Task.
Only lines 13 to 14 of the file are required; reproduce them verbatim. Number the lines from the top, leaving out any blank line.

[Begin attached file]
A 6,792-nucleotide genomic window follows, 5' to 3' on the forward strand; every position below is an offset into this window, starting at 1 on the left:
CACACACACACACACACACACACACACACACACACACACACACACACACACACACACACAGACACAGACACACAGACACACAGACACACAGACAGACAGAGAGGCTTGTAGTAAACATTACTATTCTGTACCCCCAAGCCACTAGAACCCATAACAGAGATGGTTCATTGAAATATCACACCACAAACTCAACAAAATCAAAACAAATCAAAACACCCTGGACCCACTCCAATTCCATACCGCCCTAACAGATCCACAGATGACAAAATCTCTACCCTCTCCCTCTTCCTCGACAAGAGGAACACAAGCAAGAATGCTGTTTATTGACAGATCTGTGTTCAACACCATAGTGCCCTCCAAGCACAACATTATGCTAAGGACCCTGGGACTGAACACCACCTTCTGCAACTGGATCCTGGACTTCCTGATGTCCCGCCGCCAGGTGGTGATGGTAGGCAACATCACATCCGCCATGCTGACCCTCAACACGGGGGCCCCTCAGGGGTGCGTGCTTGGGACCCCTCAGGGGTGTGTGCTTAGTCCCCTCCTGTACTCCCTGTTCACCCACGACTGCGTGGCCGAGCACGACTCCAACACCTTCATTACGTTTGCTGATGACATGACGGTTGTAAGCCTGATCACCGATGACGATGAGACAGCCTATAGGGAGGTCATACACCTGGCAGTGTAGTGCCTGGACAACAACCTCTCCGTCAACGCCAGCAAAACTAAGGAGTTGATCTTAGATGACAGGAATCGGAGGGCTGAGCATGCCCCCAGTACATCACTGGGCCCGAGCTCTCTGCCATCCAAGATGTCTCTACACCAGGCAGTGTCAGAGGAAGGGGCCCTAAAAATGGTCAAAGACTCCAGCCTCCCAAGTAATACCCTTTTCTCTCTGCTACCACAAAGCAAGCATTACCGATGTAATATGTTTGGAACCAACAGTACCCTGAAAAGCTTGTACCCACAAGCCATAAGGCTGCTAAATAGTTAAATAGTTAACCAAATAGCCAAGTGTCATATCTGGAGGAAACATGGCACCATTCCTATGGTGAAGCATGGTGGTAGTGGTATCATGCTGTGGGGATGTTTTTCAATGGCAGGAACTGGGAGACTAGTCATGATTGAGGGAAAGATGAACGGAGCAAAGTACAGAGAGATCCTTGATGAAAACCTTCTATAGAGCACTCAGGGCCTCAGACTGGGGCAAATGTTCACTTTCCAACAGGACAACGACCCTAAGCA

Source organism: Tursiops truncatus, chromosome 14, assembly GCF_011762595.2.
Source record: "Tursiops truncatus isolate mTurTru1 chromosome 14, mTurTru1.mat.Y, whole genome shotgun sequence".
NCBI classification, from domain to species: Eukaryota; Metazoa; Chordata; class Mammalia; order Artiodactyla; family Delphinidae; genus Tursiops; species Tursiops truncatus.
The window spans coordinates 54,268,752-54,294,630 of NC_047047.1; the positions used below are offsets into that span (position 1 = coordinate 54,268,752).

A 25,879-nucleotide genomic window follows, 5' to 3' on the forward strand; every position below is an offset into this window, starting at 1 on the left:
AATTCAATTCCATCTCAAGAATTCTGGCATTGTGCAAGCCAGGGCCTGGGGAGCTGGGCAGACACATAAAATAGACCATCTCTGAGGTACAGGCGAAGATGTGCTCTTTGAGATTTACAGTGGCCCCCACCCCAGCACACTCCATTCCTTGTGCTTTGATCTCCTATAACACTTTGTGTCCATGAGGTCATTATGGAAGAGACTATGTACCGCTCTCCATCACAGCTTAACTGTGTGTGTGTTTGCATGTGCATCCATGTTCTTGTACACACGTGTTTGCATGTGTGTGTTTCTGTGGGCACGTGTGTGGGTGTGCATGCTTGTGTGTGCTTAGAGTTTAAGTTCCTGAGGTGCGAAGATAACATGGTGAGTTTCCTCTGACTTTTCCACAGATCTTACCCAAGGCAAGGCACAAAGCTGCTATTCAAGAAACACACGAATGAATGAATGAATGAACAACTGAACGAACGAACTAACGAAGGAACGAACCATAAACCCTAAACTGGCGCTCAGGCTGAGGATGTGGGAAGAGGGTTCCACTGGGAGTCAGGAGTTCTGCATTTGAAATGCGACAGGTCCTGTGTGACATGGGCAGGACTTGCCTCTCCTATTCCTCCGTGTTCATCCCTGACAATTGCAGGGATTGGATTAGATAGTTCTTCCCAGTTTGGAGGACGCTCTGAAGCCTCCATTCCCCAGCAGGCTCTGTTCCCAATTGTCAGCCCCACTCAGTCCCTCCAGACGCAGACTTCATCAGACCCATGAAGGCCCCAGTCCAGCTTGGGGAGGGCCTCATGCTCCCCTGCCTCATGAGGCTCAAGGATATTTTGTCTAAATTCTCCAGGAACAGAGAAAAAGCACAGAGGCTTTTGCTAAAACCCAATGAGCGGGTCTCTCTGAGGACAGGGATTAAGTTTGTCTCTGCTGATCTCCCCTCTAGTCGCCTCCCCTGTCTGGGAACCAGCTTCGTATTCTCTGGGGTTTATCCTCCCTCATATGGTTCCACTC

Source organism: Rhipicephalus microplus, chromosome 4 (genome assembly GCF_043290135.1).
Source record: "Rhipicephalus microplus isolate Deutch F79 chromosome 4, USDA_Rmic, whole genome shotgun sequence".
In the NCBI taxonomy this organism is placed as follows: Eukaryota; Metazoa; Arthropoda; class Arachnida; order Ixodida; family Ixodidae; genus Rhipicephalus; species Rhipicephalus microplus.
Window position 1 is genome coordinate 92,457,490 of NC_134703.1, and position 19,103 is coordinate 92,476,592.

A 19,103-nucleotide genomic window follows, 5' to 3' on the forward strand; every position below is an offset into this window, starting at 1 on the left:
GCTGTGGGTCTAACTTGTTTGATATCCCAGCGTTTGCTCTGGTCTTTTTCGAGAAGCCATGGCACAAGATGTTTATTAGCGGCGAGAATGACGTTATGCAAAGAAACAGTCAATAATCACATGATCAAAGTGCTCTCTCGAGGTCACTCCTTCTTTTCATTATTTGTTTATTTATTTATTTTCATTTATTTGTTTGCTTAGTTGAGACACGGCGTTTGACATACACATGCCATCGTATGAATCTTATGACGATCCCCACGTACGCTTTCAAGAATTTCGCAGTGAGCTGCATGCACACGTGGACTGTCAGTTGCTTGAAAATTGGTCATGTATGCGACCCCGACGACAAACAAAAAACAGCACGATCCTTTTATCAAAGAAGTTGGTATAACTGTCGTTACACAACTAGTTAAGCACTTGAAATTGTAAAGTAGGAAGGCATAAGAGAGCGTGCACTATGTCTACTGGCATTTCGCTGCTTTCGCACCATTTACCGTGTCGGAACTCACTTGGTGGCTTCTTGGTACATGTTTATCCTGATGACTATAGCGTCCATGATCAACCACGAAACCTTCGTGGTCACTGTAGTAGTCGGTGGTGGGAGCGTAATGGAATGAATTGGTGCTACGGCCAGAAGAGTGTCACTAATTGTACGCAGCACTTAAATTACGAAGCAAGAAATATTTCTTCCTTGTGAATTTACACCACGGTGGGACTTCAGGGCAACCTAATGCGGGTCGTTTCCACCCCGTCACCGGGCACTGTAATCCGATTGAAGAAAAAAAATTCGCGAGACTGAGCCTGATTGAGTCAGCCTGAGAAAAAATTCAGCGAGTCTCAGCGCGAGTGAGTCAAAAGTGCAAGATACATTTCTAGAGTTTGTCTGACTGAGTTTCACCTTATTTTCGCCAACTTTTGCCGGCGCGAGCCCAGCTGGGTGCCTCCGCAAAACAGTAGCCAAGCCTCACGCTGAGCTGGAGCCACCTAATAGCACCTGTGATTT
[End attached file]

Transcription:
A 19,103-nucleotide genomic window follows, 5' to 3' on the forward strand; every position below is an offset into this window, starting at 1 on the left:
GCTGTGGGTCTAACTTGTTTGATATCCCAGCGTTTGCTCTGGTCTTTTTCGAGAAGCCATGGCACAAGATGTTTATTAGCGGCGAGAATGACGTTATGCAAAGAAACAGTCAATAATCACATGATCAAAGTGCTCTCTCGAGGTCACTCCTTCTTTTCATTATTTGTTTATTTATTTATTTTCATTTATTTGTTTGCTTAGTTGAGACACGGCGTTTGACATACACATGCCATCGTATGAATCTTATGACGATCCCCACGTACGCTTTCAAGAATTTCGCAGTGAGCTGCATGCACACGTGGACTGTCAGTTGCTTGAAAATTGGTCATGTATGCGACCCCGACGACAAACAAAAAACAGCACGATCCTTTTATCAAAGAAGTTGGTATAACTGTCGTTACACAACTAGTTAAGCACTTGAAATTGTAAAGTAGGAAGGCATAAGAGAGCGTGCACTATGTCTACTGGCATTTCGCTGCTTTCGCACCATTTACCGTGTCGGAACTCACTTGGTGGCTTCTTGGTACATGTTTATCCTGATGACTATAGCGTCCATGATCAACCACGAAACCTTCGTGGTCACTGTAGTAGTCGGTGGTGGGAGCGTAATGGAATGAATTGGTGCTACGGCCAGAAGAGTGTCACTAATTGTACGCAGCACTTAAATTACGAAGCAAGAAATATTTCTTCCTTGTGAATTTACACCACGGTGGGACTTCAGGGCAACCTAATGCGGGTCGTTTCCACCCCGTCACCGGGCACTGTAATCCGATTGAAGAAAAAAAATTCGCGAGACTGAGCCTGATTGAGTCAGCCTGAGAAAAAATTCAGCGAGTCTCAGCGCGAGTGAGTCAAAAGTGCAAGATACATTTCTAGAGTTTGTCTGACTGAGTTTCACCTTATTTTCGCCAACTTTTGCCGGCGCGAGCCCAGCTGGGTGCCTCCGCAAAACAGTAGCCAAGCCTCACGCTGAGCTGGAGCCACCTAATAGCACCTGTGATTT